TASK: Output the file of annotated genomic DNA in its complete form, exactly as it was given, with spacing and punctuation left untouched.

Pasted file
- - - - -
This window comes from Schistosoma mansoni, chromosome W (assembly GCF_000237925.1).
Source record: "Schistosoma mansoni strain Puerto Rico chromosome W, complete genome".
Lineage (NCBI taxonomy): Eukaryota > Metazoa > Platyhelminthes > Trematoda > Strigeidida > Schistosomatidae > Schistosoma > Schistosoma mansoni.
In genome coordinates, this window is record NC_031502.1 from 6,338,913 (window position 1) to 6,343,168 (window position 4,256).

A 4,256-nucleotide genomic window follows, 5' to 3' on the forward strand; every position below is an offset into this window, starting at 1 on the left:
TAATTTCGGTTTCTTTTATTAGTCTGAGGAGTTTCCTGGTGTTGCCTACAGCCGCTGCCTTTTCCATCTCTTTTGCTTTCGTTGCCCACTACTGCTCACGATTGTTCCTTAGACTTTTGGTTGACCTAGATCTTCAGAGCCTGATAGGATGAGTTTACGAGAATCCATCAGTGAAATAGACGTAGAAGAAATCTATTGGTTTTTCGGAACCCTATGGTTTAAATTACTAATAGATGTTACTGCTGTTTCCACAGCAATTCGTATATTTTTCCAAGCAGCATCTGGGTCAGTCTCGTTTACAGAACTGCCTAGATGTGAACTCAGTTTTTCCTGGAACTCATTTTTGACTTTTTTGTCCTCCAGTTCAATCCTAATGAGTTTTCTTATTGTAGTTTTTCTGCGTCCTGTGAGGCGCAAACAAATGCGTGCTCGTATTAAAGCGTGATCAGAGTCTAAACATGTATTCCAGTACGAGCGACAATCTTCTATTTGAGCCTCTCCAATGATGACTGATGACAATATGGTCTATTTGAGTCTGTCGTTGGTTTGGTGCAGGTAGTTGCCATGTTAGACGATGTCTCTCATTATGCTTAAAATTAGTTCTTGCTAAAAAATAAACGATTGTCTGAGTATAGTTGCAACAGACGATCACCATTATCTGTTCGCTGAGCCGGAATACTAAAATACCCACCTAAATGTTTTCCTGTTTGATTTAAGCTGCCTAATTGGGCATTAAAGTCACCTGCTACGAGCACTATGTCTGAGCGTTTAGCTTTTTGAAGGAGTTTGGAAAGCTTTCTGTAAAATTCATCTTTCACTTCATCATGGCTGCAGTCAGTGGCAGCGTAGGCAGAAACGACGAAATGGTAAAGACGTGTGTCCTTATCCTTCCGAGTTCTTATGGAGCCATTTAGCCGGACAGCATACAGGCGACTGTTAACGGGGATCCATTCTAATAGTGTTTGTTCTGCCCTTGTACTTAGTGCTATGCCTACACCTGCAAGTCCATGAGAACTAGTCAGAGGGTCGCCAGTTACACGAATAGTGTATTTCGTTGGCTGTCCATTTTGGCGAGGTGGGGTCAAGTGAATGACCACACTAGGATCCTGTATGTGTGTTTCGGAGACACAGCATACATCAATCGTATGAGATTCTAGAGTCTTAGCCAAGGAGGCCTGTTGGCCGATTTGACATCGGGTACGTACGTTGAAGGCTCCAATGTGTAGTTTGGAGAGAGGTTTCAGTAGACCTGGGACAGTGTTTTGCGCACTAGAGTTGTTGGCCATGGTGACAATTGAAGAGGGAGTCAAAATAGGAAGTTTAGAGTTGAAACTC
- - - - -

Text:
This window comes from Schistosoma mansoni, chromosome W (assembly GCF_000237925.1).
Source record: "Schistosoma mansoni strain Puerto Rico chromosome W, complete genome".
Lineage (NCBI taxonomy): Eukaryota > Metazoa > Platyhelminthes > Trematoda > Strigeidida > Schistosomatidae > Schistosoma > Schistosoma mansoni.
In genome coordinates, this window is record NC_031502.1 from 6,338,913 (window position 1) to 6,343,168 (window position 4,256).

A 4,256-nucleotide genomic window follows, 5' to 3' on the forward strand; every position below is an offset into this window, starting at 1 on the left:
TAATTTCGGTTTCTTTTATTAGTCTGAGGAGTTTCCTGGTGTTGCCTACAGCCGCTGCCTTTTCCATCTCTTTTGCTTTCGTTGCCCACTACTGCTCACGATTGTTCCTTAGACTTTTGGTTGACCTAGATCTTCAGAGCCTGATAGGATGAGTTTACGAGAATCCATCAGTGAAATAGACGTAGAAGAAATCTATTGGTTTTTCGGAACCCTATGGTTTAAATTACTAATAGATGTTACTGCTGTTTCCACAGCAATTCGTATATTTTTCCAAGCAGCATCTGGGTCAGTCTCGTTTACAGAACTGCCTAGATGTGAACTCAGTTTTTCCTGGAACTCATTTTTGACTTTTTTGTCCTCCAGTTCAATCCTAATGAGTTTTCTTATTGTAGTTTTTCTGCGTCCTGTGAGGCGCAAACAAATGCGTGCTCGTATTAAAGCGTGATCAGAGTCTAAACATGTATTCCAGTACGAGCGACAATCTTCTATTTGAGCCTCTCCAATGATGACTGATGACAATATGGTCTATTTGAGTCTGTCGTTGGTTTGGTGCAGGTAGTTGCCATGTTAGACGATGTCTCTCATTATGCTTAAAATTAGTTCTTGCTAAAAAATAAACGATTGTCTGAGTATAGTTGCAACAGACGATCACCATTATCTGTTCGCTGAGCCGGAATACTAAAATACCCACCTAAATGTTTTCCTGTTTGATTTAAGCTGCCTAATTGGGCATTAAAGTCACCTGCTACGAGCACTATGTCTGAGCGTTTAGCTTTTTGAAGGAGTTTGGAAAGCTTTCTGTAAAATTCATCTTTCACTTCATCATGGCTGCAGTCAGTGGCAGCGTAGGCAGAAACGACGAAATGGTAAAGACGTGTGTCCTTATCCTTCCGAGTTCTTATGGAGCCATTTAGCCGGACAGCATACAGGCGACTGTTAACGGGGATCCATTCTAATAGTGTTTGTTCTGCCCTTGTACTTAGTGCTATGCCTACACCTGCAAGTCCATGAGAACTAGTCAGAGGGTCGCCAGTTACACGAATAGTGTATTTCGTTGGCTGTCCATTTTGGCGAGGTGGGGTCAAGTGAATGACCACACTAGGATCCTGTATGTGTGTTTCGGAGACACAGCATACATCAATCGTATGAGATTCTAGAGTCTTAGCCAAGGAGGCCTGTTGGCCGATTTGACATCGGGTACGTACGTTGAAGGCTCCAATGTGTAGTTTGGAGAGAGGTTTCAGTAGACCTGGGACAGTGTTTTGCGCACTAGAGTTGTTGGCCATGGTGACAATTGAAGAGGGAGTCAAAATAGGAAGTTTAGAGTTGAAACTC